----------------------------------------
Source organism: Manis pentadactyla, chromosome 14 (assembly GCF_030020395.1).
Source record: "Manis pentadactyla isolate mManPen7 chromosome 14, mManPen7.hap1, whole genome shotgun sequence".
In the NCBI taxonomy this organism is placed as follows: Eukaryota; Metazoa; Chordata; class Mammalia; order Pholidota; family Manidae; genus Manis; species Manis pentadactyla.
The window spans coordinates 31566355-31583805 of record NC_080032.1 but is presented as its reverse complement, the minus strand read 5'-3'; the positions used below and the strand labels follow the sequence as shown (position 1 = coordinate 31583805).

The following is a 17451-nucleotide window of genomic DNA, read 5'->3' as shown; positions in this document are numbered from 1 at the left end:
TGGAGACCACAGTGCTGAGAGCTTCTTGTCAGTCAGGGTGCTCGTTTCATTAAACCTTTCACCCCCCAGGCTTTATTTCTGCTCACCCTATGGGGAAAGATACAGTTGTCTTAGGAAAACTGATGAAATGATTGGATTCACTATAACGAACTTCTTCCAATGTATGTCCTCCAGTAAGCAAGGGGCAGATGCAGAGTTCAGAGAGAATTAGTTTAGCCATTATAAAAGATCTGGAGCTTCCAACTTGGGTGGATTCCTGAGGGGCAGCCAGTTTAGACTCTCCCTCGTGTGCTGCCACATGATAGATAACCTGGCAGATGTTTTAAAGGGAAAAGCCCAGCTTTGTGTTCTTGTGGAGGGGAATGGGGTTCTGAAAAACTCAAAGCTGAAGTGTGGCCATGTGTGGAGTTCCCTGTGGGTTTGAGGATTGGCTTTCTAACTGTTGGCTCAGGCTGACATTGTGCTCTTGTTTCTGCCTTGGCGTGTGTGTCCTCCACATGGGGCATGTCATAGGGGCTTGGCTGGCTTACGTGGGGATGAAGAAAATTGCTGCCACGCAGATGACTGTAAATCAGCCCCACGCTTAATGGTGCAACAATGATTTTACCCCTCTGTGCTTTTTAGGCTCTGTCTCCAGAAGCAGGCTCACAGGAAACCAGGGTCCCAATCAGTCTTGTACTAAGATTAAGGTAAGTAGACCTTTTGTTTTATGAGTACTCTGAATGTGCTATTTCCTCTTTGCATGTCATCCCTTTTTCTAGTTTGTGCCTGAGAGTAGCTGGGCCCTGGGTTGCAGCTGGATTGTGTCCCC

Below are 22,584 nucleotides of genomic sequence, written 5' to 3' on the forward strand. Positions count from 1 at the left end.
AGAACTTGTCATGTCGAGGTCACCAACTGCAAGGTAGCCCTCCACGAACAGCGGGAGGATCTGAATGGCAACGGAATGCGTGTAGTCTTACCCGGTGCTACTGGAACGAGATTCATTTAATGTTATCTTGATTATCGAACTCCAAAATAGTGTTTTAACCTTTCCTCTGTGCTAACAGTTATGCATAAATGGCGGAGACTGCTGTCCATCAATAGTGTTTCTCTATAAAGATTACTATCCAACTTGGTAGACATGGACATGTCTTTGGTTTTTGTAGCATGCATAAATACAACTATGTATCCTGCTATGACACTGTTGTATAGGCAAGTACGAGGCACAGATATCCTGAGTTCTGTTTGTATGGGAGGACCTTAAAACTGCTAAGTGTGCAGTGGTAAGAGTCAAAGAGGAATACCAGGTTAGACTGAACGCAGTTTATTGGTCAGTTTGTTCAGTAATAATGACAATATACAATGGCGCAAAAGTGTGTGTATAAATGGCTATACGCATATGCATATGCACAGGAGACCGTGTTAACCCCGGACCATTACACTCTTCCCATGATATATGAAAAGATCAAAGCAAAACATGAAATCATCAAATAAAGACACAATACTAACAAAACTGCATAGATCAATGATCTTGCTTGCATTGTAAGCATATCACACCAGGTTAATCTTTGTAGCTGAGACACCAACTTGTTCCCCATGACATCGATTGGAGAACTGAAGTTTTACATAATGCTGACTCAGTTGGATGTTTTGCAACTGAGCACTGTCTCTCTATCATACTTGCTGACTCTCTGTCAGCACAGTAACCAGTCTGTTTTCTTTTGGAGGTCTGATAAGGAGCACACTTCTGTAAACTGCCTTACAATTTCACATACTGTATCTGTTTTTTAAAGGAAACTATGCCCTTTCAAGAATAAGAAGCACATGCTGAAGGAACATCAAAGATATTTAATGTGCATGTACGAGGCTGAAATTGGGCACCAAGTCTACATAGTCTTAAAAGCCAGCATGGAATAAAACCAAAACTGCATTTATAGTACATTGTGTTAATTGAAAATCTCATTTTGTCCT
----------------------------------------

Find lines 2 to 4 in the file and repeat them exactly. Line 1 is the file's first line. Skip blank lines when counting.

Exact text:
Source record: "Manis pentadactyla isolate mManPen7 chromosome 14, mManPen7.hap1, whole genome shotgun sequence".
In the NCBI taxonomy this organism is placed as follows: Eukaryota; Metazoa; Chordata; class Mammalia; order Pholidota; family Manidae; genus Manis; species Manis pentadactyla.
The window spans coordinates 31566355-31583805 of record NC_080032.1 but is presented as its reverse complement, the minus strand read 5'-3'; the positions used below and the strand labels follow the sequence as shown (position 1 = coordinate 31583805).